Manuel de Zumaya or Manuel de Sumaya (c. 1678 – 1755) was perhaps the most famous Mexican composer of the colonial period of New Spain. His music was the culmination of the Baroque style in the New World. He was the first person in the western hemisphere to compose an Italian-texted opera, entitled Partenope (now lost).
Manuel de Zumaya was born in Mexico.
In 1715, he was appointed chapelmaster of Mexico City's cathedral, and was one of the first Americans to become one. He served there until 1738 when he moved to Oaxaca, where he followed his close friend Bishop Tomas Montaño against the vigorous and continuous protests of the Mexico City Cathedral Chapel Council for him to stay.
Manuel de Zumaya died on December 21, 1755, in Oaxaca, where he had resided since 1738.
His works are a multiplicity of his talents and styles. He was a master of the older Renaissance style and of the newer Baroque style.
In 1711, the new Viceroy, Don Fernando de Alencastre Noroña y Silva, Duke of Linares, a devotee of Italian opera, commissioned Zumaya to translate Italian libretti and write new music for them. The libretto of the first, La Parténope survives in the Biblioteca Nacional de Mexico in Mexico City, though the music has been lost.
The Hieremiae Prophetae Lamentationes is a Gregorian-style antiquated notational piece.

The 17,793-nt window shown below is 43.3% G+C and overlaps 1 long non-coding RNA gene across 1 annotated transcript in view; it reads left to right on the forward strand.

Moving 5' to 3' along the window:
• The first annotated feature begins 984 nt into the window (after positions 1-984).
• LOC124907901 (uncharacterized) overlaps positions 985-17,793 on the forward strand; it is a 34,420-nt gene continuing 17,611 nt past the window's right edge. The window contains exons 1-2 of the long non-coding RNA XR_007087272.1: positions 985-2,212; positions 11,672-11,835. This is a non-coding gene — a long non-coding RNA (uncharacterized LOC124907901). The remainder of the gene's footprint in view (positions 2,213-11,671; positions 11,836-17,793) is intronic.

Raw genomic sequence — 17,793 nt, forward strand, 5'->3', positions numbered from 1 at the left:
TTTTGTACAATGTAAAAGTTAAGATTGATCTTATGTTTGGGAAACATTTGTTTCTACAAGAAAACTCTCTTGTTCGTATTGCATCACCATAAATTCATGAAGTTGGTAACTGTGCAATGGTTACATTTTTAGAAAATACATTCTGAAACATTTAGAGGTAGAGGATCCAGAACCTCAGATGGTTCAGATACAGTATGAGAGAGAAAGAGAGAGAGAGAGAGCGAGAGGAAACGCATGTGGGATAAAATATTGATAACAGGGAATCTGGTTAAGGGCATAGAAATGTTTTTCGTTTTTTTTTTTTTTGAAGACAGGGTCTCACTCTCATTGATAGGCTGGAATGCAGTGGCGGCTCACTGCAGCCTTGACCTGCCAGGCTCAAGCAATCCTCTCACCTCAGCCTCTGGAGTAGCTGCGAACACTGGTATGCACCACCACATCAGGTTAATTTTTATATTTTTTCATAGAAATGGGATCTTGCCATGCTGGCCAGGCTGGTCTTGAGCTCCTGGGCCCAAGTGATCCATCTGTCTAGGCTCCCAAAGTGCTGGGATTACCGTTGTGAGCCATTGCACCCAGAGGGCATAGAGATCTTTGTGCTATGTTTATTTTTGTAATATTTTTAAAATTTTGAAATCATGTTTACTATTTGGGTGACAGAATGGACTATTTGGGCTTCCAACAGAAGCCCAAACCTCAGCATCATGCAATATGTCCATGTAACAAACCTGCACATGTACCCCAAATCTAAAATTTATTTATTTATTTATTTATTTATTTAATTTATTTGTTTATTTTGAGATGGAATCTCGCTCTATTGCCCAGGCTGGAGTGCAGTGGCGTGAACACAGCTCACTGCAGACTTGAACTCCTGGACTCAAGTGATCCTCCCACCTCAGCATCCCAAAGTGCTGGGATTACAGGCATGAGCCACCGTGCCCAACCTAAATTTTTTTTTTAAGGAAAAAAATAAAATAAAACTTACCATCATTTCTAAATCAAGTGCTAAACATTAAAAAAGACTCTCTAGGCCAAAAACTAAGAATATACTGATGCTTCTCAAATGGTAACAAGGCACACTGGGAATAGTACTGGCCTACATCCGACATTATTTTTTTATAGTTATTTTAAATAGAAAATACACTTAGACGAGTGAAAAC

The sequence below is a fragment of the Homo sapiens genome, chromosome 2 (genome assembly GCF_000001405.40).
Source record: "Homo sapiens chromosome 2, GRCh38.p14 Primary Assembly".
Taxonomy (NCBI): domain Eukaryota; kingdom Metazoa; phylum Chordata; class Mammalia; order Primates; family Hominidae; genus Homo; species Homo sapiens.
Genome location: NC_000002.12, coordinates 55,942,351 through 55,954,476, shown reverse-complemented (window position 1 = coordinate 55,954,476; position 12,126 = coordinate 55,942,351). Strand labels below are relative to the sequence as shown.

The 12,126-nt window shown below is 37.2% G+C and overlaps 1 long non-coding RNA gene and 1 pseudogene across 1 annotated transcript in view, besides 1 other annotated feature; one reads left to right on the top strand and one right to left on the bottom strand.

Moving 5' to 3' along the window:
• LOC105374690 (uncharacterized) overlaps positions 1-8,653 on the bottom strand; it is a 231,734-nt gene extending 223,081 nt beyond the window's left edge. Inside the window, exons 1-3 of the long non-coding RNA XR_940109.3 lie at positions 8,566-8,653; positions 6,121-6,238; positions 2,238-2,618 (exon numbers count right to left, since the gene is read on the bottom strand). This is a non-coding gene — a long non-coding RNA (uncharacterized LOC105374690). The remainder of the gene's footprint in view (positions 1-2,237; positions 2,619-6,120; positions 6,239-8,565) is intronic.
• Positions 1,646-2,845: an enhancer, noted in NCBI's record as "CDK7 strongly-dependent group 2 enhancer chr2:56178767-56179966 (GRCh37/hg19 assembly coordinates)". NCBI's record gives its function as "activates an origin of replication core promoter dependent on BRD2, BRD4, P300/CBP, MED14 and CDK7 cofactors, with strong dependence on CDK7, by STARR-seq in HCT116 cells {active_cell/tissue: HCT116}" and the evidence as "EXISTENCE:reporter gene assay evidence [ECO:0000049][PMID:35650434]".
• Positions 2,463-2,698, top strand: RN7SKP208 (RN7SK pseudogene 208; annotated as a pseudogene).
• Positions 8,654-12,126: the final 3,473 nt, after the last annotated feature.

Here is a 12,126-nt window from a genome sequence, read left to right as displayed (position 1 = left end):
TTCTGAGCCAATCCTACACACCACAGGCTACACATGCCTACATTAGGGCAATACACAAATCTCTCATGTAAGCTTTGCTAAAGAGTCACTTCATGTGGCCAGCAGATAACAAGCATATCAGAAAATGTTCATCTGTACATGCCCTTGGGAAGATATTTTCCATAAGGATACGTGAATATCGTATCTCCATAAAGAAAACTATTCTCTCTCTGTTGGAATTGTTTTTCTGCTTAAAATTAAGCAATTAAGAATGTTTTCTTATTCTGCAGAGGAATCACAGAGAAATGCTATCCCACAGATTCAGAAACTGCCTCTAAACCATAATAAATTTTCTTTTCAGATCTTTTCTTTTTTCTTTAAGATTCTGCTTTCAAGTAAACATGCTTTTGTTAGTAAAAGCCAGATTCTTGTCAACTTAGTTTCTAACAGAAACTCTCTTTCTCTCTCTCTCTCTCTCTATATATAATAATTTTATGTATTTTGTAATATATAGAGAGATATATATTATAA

Zumaya authored the charmingly jolly Sol-fa de Pedro (Peter's Solfeggio) in 1715 during the examinations to select the Chapel Master at Mexico City's cathedral.
Zumaya's other famous piece, Celebren Publiquen, shows his ability to handle the polychoral sound of the high Baroque era. With his distribution of the choral resources into two choirs of unequal size, he copied the style that was favoured by the Spanish and Mexican choral schools in the early 18th century. The rich textures and instrumental writing reflect Zumaya's "modern" style and are at the opposite end of the spectrum from his anachronistic Renaissance settings.
Zumaya's recessional Angelicas Milicias presents his ability to superbly combine the Baroque orchestra and choir to create a sublime and stately piece worthy of the Virgin Mary herself (to which it is dedicated). The interludio, Albricias Mortales, is done in much the same style as Angelicas Milicias.